The Hills Are Alive

Heli-hik­ing in re­mote B.C.

ZOOMER Magazine - - CONTENTS - By Su­san Ner­berg

JOHN MELLIS barely hops out of the he­li­copter when he un­leashes a loud yo­del. The falsetto tones bounce off the roar­ing ro­tor blades and, car­ried by the wind, skip heather and mos scampi on, sed­i­men­tary boul­der and snow patch be­fore fad­ing some­where above the white-blue realm of the Zillmer Glacier. Mellis looks around at our group of hik­ers and gr ins. His sound of mu­sic must be moun­tain-guide speak for “Wel­come to my back­yard.”

The Zillmer Glacier, in Bri­tish Columbia’s Cari­boo Moun­tains (a straight line west of Jasper, Alta., to give you an idea), is prac­ti­cally hov­er­ing at arm’s length. Brood­ing peaks poke through its mass, and crevasses trace lines into a void that sep­a­rates us from the 15,000- year-old ice patch. Rough­hewn rock mon­u­ments, eons older than the glacier, of­fer shelter from the high­alti­tude wind. The best thing is there’s no one else here: it turns out a he­li­hik­ing trip with Cana­dian Moun­tain Hol­i­days (CMH) means mind-bend­ing scenery with zero crowds.

As we’re wait­ing for the he­li­copter to take us to our next ad­ven­ture, Mellis traces the jagged hori­zon with one arm. “I’ve been wait­ing for a decade to show you this,” he says, in­hal­ing the scenery. You can tell he’s in his el­e­ment. The man­ager and lead moun­tain guide at CMH’s Cari­boos Lodge, he’s been tak­ing skiers into th­ese moun­tains ev­ery win­ter for 25 years. But this is the first time since the 2008 mar­ket down­turn, when heli-hik­ing was struck from va­ca­tion­ers’ bucket lists, that Mellis is show­ing off the same ter­rain to hik­ers. Fit­tingly, the re­launch of heli-hik­ing this sum­mer marks the 40th an­niver­sary of CMH pi­o­neer­ing the “heli” con­cept – it started heli-ski­ing in 1965. Again, lodge guests plant their boots at un­crowded van­tage points on land­scapes even more spec­tac­u­lar than those along the Ice­fields Park­way, all from a comfy base­camp that pours craft beers and serves food you’d find at an award-win­ning city res­tau­rant.

AFTER DROP­PING OFF an­other gang of hik­ers (guests are di­vided into groups, each with one or two guides), the pi­lot flies over the toe of the glacier and into a val­ley with a wa­ter­fall. He hov­ers long enough for peo­ple to get a good view, then sets the ma­chine down on a flat spot that’s hardly big­ger than a con­fer­ence-room ta­ble. Mellis, who gets out first, un­loads our day­packs from the chop­per’s cargo bas­ket be­fore tak­ing us to the precipice of Zillmer Canyon. Far be­low, the melt­wa­ter from the glacier has carved a race­track through ge­o­log­i­cal his­tory. The smooth rock is streaked with colours that bring to mind burnt-sugar al­monds, rose nougat and maple taffy. Or maybe I’m just get­ting hun­gry.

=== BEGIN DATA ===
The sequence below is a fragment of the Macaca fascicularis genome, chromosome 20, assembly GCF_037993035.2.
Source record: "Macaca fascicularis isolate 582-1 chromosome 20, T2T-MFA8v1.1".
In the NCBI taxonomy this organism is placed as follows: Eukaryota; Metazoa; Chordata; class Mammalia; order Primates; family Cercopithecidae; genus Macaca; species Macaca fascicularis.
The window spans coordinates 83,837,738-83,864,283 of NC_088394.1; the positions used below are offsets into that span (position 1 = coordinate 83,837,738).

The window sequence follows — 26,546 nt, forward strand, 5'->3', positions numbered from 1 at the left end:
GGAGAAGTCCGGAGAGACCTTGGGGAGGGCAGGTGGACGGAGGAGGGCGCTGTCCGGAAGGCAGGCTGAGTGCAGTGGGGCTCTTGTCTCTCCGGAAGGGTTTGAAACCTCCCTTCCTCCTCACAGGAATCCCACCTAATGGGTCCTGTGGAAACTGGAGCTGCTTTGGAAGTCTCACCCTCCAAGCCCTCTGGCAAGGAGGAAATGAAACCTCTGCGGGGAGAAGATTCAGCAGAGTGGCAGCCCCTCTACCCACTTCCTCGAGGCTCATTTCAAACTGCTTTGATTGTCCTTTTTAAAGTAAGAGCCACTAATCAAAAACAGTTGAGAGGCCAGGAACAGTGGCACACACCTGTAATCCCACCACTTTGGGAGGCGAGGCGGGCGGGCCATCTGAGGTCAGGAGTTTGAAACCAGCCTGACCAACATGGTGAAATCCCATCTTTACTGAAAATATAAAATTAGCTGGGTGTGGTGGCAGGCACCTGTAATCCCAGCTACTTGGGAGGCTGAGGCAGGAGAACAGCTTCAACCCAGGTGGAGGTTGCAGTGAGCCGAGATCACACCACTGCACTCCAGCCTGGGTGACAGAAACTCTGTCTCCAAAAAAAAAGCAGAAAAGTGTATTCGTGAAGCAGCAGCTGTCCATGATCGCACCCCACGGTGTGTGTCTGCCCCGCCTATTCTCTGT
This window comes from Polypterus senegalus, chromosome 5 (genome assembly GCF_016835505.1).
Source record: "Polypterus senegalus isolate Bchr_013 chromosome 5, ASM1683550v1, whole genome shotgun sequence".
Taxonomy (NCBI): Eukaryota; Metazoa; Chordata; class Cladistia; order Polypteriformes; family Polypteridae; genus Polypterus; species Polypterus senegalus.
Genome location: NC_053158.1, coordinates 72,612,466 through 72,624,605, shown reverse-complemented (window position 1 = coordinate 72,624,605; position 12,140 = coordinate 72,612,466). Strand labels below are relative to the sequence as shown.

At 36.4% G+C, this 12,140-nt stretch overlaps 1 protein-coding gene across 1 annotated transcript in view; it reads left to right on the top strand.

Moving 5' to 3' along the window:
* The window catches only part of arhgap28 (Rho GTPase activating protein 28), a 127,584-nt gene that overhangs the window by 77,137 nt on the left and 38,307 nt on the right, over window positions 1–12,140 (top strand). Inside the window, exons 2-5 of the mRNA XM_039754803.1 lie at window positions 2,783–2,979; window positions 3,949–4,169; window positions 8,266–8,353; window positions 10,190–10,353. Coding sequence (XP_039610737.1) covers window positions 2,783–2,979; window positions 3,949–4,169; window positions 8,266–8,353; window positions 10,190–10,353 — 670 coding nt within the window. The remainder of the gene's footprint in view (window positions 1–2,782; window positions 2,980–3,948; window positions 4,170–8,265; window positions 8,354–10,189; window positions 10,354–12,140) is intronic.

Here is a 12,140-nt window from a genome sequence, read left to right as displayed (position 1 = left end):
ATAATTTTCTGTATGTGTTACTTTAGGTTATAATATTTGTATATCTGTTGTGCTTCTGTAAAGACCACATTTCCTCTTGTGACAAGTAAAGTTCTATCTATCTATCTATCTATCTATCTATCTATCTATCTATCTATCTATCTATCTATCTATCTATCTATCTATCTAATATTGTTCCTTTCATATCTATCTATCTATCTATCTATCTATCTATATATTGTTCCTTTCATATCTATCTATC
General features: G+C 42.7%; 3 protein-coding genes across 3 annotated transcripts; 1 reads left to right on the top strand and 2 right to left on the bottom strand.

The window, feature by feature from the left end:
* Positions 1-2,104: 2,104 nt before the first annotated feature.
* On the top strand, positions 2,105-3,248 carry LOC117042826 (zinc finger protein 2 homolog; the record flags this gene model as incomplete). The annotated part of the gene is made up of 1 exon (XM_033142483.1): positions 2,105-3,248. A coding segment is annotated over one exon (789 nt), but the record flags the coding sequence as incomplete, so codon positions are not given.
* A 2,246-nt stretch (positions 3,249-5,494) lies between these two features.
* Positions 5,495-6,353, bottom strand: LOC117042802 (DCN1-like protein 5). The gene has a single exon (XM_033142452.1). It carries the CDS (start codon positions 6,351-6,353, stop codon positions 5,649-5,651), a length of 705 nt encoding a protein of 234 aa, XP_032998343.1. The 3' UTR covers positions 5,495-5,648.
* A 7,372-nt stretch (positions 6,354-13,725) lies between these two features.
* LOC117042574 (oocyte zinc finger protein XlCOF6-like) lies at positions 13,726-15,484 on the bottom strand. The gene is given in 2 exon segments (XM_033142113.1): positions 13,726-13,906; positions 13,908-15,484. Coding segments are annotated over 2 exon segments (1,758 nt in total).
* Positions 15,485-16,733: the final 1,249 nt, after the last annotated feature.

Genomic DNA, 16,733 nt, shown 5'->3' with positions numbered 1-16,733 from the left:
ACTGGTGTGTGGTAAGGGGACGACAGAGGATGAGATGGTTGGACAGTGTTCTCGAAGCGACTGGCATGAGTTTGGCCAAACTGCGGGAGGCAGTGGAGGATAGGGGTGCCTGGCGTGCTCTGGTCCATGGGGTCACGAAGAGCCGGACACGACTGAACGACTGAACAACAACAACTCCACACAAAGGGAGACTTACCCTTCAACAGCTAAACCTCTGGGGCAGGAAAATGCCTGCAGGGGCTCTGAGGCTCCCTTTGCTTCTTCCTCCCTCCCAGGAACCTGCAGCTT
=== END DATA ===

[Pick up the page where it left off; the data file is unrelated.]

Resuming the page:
Over cod with to ma till os au ce and brown rice (I wish I hadn’t made such a dent in the af­ter­noon “tea goody” of cheeses and breads, fruits and nuts), Mellis talks

about our home away from home. Built in 1974 as the sec­ond base camp for CMH, the Cari­boos Lodge was a smaller af­fair back then. “There were bunk beds and shared baths,” he says, “and no heli-hik­ing un­til 1978.” A far cry from to­day’s rus­tic-chic vibe.

AT DAYBREAK, a thick fog swad­dles base­camp. It’s a no-fly morn­ing, but, then, after the daily stretch­ing ses­sion (a tra­di­tion adopted from the heli-ski­ing trips), one of the staff rings a bell; the pi­lot has found a path through the clouds. No sooner have we landed at Ninth Hole – a boul­der-strewn ledge near the im­pos­ing North Ca­noe, South Ca­noe and Penny glaciers – when the fog comes back. Some­one jokes the heli won’t be able to land, and we’ll have to walk to the lodge, an endeavour that could take two days. But the sun con­quers the mist, and our re­ward for keep­ing on trekking higher up the rockscape is a suc­ces­sion of mo­jito-green pools hugged by boul­ders that seem to dan­gle on the blue fray of shift­ing ice and sky.

I ask Mellis if the trail we’re on is an an­i­mal path. “No,” he says. “The plants take so long to re­gen­er­ate in the alpine that the trails we hiked un­til 2008 still haven’t grown over.” Look be­neath the fuzzy leaves and stunted branches, and you’ll see a layer that shim­mers in the sun. Th­ese moun­tains – the dirt, the rocks, even the creek beds – are awash with a golden sheen. “The glit­tery stuff,” says Mellis and picks up a hand­ful of gravel, “is mica…. [Some­times] used in cos­met­ics.” Not that this corner of the Cari­boos needs any em­bel­lish­ment. It’s as good as gold.

Flight mode. A CMH he­li­copter over the Cari­boos

Hound’s Tooth Spire in Bu­ga­boo Provin­cial Park, B.C.

John Mellis

For a guide to great gear, go to www.ev­ery­thing zoomer.com/hik­ing-gear. A group heli-hik­ing in the Bu­ga­boo moun­tain range

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